Introduction Industry 4.0 will lead to many more critical industrial systems being Internet-connected and interdependent. Measuring the security of these distributed systems of industrial devices is vital to understand the risk of compromise this poses and to assess potential defences. This project will develop techniques to measure the security of Industry 4.0 systems. Measuring the comparative security of different products and systems enables decision makers to choose more secure products and systems, enables manufacturers to compare their security with competitors, and provides a market incentive to invest in security. By measuring security over time we can evaluate whether interventions were effective and so develop more effective interventions. Measuring security is difficult as it requires understanding the whole system in its context including the behaviour of people who use and abuse the system. Care is required to ensure that better scores can only be achieved through better security. Collecting data about the security of systems in use rather than solely in theory can be challenging as it can require cooperation from the companies whose systems are being evaluated.
Background Previously Daniel Thomas has collected data on the security of Android devices and used it to produce robust comparative metrics for different manufacturers and network operators (\Security metrics for the Android ecosystem" SPSM 2015). These measures gained international attention and were used by Google internally and in their discussions with manufacturers as well as by the USA's FTC, UK's Home Oce, and GSMA's Device Security Group. We are currently working with industry to extend these metrics to new systems. Prior work has measured aspects of the security of individual devices with respect to individual vulnerabilities, but with Industry 4.0 we need to measure the emergent security of the whole distributed system. Vulnerabilities in one device can aect the security or operation of other devices and so we need to understand the security dependencies within the system. Hence, we need to model the composition of vulnerabilities both within and between devices. Strathclyde has the facilities to perform these measurements through various test beds for industrial systems such as manufacturing (CMAC/AFRC), power networks (PNDC), and nuclear (ANRC). It also has the industrial contacts required to trial techniques developed in this project on real Industry 4.0 systems. The skills required for this work are principally data analysis to develop metrics and measure systems, and programming skills to produce honeypots and simulate industrial systems.
Aims & objectives The aim of this project would be to measure the security of whole Industry 4.0 systems. This will be accomplished through two objectives: First, realistically modeling the composition of multiple vulnerabilities within a system. Attackers often exploit multiple vulnerabilities to break all the way into a system from their initial entry point. Understanding the impact of multiple vulnerabilities in a system is presently difficult and so modelling this and the impact of their being discovered and patched over time would provide a better understanding of overall security. Second, applying these models to the measurement of the security of multi-site Industry 4.0 systems. These measurements would help evaluate how risky current deployments are and guide companies towards more secure deployments. Many industrial control systems are already connected to the Internet and can be discovered by automatic scanning. These provide some indication of the security of industrial systems and prior work has shown that they do not receive security updates and can be easily abused by remote attackers. Analysing industrial networks to determine the systems in use and the software versions they run, and inferred network topology and policy would enable comparative measures of security between different industrial facilities.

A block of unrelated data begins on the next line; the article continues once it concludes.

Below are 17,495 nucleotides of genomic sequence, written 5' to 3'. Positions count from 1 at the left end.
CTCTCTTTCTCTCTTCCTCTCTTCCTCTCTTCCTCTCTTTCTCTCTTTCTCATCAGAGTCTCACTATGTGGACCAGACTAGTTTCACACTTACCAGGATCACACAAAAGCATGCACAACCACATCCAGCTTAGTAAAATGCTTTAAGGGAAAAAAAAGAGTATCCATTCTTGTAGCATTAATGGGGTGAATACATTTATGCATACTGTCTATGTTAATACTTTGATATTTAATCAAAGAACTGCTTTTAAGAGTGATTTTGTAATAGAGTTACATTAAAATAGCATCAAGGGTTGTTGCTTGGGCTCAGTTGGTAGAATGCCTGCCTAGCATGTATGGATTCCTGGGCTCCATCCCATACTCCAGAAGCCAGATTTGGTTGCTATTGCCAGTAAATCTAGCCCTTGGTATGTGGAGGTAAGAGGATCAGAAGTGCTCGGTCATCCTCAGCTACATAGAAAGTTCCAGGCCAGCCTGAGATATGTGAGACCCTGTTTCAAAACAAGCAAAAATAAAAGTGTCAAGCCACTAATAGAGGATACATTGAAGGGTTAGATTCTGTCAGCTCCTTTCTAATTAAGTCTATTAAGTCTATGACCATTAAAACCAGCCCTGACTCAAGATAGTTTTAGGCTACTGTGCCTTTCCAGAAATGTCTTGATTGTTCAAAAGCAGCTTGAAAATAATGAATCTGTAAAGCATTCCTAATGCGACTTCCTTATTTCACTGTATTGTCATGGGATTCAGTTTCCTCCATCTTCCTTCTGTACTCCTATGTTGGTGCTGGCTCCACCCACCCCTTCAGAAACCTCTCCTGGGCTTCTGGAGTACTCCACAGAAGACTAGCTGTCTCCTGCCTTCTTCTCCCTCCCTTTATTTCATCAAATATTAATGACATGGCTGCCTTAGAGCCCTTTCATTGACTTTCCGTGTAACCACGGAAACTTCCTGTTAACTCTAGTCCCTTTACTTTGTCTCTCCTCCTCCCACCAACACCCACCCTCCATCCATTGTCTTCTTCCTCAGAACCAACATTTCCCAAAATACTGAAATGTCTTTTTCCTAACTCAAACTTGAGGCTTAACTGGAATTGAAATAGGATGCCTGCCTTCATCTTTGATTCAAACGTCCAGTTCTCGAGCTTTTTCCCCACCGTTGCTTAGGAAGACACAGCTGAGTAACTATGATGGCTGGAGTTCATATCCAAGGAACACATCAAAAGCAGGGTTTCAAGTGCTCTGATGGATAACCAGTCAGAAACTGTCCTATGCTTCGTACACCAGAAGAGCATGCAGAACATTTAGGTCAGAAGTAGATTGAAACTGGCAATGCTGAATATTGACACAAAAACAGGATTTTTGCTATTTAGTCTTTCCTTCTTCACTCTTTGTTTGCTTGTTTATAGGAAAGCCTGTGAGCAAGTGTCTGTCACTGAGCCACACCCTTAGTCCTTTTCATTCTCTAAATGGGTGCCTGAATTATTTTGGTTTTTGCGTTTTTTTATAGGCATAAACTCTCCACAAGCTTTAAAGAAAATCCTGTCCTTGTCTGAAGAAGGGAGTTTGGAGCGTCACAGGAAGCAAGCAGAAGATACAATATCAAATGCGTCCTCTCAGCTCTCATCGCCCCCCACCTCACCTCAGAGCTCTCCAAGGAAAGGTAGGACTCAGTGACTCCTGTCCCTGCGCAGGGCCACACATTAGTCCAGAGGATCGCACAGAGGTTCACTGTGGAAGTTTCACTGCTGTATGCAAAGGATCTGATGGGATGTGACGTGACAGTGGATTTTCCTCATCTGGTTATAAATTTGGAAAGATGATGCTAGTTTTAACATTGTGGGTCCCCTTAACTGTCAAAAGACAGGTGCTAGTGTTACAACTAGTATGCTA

Group and training This project ts within the growing Strathclyde Security Research Group, which spans Computer & Information Science and Electronic & Electrical Engineering. This project will be supported by ongoing industrial collaborations. The student will undertake the training oered by the University as part of the PgCert Researcher Development Programme. The student will attend and present at Strathclyde Security Research Group. The student will attend various summer schools (e.g. the SecHuman summer school and ACE-CSR). To provide industrial experience for the student, we will arrange an internship at a relevant company.
Duration of studentship: 36 months with fees and stipend covered by the University of Strathclyde. for UK/EU students